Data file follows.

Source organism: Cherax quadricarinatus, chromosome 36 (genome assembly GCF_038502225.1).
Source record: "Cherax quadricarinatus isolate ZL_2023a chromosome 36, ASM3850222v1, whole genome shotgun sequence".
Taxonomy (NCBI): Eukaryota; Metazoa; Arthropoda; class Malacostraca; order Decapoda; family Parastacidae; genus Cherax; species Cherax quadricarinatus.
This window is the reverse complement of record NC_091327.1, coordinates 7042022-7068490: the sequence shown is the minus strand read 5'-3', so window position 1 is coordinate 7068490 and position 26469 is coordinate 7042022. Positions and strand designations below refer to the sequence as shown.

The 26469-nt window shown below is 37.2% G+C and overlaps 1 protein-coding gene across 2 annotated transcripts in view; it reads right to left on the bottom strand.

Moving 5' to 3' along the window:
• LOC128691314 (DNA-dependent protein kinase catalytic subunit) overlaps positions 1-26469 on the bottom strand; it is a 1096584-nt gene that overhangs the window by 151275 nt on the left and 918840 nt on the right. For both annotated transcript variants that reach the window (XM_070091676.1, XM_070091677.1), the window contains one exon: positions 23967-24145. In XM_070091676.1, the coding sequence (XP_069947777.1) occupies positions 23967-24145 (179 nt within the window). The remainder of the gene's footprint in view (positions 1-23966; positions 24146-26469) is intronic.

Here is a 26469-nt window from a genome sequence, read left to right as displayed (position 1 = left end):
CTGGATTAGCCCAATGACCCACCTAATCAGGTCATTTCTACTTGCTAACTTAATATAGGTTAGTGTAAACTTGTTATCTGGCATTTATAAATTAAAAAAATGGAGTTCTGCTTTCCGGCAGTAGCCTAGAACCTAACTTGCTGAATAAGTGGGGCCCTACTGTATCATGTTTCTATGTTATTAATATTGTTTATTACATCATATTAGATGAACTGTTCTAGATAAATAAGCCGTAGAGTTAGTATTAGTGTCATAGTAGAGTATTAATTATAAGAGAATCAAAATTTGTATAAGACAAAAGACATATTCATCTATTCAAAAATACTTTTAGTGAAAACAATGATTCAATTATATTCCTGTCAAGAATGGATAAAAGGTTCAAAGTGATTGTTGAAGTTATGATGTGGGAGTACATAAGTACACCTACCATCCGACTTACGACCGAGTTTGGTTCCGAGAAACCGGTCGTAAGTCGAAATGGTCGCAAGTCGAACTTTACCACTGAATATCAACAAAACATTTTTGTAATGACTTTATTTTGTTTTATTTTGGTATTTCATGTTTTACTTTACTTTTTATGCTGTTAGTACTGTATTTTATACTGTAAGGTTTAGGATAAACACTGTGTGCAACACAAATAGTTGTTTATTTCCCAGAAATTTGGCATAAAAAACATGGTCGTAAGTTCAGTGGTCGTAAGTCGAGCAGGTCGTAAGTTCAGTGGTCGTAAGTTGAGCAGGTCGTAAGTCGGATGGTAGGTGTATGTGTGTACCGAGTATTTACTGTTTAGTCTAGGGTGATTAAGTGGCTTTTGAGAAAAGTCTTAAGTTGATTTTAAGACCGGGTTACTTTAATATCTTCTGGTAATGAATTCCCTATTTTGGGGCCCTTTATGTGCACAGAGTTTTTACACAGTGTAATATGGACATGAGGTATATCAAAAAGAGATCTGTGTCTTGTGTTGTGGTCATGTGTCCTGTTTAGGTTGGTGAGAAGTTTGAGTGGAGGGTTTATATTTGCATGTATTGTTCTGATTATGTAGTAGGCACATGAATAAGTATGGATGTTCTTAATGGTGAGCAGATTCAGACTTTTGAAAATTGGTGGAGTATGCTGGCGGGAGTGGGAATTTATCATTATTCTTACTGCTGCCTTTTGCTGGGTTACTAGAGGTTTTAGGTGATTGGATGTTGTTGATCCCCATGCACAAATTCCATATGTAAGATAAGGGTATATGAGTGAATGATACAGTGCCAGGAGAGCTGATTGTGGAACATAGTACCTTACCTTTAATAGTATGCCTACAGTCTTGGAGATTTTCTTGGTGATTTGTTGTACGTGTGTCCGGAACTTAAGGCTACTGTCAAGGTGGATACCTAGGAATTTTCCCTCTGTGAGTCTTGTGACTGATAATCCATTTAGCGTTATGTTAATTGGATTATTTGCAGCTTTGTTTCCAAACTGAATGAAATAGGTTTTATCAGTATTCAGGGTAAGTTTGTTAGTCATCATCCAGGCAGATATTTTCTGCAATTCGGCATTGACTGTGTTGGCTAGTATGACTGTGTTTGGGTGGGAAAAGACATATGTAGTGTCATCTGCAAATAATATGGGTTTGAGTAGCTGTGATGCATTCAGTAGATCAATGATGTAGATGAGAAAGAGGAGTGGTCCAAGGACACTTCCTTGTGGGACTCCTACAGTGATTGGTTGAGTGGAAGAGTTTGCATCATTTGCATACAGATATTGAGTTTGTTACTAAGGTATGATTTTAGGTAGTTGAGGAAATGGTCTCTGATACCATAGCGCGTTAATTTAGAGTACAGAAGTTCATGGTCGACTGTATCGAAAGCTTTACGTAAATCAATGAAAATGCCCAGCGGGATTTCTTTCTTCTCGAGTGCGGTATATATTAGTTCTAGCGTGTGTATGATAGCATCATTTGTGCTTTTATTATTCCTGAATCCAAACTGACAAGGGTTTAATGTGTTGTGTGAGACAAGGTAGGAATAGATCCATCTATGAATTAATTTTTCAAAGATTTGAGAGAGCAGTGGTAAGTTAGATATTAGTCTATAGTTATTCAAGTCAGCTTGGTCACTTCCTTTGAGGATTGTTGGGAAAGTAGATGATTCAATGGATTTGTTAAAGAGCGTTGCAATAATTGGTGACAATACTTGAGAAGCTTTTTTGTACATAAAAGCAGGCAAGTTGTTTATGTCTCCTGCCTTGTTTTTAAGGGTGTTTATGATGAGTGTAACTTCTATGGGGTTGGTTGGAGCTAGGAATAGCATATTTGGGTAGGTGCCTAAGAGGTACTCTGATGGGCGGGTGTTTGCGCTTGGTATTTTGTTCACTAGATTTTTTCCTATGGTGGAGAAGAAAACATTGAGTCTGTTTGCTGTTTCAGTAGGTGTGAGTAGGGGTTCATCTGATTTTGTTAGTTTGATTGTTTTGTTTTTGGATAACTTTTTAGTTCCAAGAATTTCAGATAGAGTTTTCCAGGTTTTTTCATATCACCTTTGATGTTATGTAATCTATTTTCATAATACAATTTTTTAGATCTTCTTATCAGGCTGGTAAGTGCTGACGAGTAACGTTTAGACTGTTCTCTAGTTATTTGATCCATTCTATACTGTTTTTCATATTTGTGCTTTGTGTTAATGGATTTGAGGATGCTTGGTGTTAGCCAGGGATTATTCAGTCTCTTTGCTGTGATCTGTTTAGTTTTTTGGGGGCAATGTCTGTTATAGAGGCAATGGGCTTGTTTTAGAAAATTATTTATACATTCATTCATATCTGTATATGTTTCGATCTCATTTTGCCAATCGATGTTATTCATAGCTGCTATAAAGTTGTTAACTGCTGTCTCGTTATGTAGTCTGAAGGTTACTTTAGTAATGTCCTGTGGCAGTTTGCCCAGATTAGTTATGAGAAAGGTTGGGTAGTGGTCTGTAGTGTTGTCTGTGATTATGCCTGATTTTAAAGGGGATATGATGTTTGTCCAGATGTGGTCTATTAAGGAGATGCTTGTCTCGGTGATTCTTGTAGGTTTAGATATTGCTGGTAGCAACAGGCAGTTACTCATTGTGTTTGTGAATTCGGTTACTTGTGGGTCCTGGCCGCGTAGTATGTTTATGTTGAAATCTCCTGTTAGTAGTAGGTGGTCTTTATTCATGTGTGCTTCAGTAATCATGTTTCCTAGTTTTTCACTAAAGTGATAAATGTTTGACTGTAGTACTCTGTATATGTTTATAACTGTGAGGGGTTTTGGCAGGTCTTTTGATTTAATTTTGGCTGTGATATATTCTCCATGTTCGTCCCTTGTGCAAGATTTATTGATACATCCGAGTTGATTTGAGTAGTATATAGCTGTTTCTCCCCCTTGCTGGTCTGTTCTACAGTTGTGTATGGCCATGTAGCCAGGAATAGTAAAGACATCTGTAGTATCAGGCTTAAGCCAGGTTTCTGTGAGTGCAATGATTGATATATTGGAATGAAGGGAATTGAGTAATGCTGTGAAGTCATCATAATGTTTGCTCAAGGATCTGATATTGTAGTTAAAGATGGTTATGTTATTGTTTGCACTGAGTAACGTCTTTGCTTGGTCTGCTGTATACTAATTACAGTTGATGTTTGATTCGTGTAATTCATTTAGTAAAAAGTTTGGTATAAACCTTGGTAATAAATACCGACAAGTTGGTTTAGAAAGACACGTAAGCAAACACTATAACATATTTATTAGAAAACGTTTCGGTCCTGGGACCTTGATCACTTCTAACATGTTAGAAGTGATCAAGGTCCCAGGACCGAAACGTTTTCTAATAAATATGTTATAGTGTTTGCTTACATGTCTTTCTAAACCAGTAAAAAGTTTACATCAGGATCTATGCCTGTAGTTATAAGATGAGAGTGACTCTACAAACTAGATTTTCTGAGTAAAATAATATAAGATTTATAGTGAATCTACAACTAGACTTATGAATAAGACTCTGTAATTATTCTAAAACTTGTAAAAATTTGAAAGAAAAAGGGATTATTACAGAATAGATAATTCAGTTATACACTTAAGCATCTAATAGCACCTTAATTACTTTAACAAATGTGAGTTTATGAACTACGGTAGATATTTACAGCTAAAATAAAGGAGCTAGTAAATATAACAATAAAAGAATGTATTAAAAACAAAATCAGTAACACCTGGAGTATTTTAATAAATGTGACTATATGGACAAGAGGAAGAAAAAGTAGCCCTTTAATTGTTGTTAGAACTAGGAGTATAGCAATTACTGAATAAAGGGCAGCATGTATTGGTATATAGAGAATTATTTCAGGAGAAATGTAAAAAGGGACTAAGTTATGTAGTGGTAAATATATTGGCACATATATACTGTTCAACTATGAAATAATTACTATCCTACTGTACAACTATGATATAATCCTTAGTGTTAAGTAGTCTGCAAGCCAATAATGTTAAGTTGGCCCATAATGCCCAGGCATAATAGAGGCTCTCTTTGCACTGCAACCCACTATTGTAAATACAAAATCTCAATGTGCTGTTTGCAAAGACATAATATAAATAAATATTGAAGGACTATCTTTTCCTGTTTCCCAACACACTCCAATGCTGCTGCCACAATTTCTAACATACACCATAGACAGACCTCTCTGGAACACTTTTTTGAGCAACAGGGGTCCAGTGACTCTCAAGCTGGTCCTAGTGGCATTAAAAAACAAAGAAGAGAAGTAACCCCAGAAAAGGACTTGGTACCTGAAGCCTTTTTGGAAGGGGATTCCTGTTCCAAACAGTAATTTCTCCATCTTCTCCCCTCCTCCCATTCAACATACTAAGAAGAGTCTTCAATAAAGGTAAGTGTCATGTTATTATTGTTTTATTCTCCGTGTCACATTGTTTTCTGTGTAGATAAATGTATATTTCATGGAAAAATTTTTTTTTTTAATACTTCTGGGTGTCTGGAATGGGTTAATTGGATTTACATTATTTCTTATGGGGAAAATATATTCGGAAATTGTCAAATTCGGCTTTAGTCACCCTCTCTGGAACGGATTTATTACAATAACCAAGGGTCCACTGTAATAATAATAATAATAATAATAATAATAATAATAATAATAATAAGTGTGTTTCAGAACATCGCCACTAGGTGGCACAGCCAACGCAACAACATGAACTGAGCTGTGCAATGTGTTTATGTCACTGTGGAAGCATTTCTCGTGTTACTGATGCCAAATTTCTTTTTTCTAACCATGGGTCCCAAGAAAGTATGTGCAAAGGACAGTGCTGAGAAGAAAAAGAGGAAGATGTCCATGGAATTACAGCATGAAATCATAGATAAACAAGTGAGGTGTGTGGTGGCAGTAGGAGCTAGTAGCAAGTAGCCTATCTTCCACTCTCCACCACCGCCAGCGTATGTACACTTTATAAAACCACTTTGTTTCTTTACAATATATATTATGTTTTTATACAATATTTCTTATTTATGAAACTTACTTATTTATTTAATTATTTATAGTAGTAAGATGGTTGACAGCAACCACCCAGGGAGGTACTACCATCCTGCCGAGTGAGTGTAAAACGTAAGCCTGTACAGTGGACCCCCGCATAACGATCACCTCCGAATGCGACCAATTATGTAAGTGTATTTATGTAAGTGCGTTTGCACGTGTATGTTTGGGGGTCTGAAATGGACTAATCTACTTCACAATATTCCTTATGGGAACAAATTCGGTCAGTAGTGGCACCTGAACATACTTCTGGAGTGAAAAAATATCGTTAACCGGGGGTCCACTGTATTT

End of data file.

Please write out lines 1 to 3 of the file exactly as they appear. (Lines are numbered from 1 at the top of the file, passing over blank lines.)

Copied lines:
Source organism: Cherax quadricarinatus, chromosome 36 (genome assembly GCF_038502225.1).
Source record: "Cherax quadricarinatus isolate ZL_2023a chromosome 36, ASM3850222v1, whole genome shotgun sequence".
Taxonomy (NCBI): Eukaryota; Metazoa; Arthropoda; class Malacostraca; order Decapoda; family Parastacidae; genus Cherax; species Cherax quadricarinatus.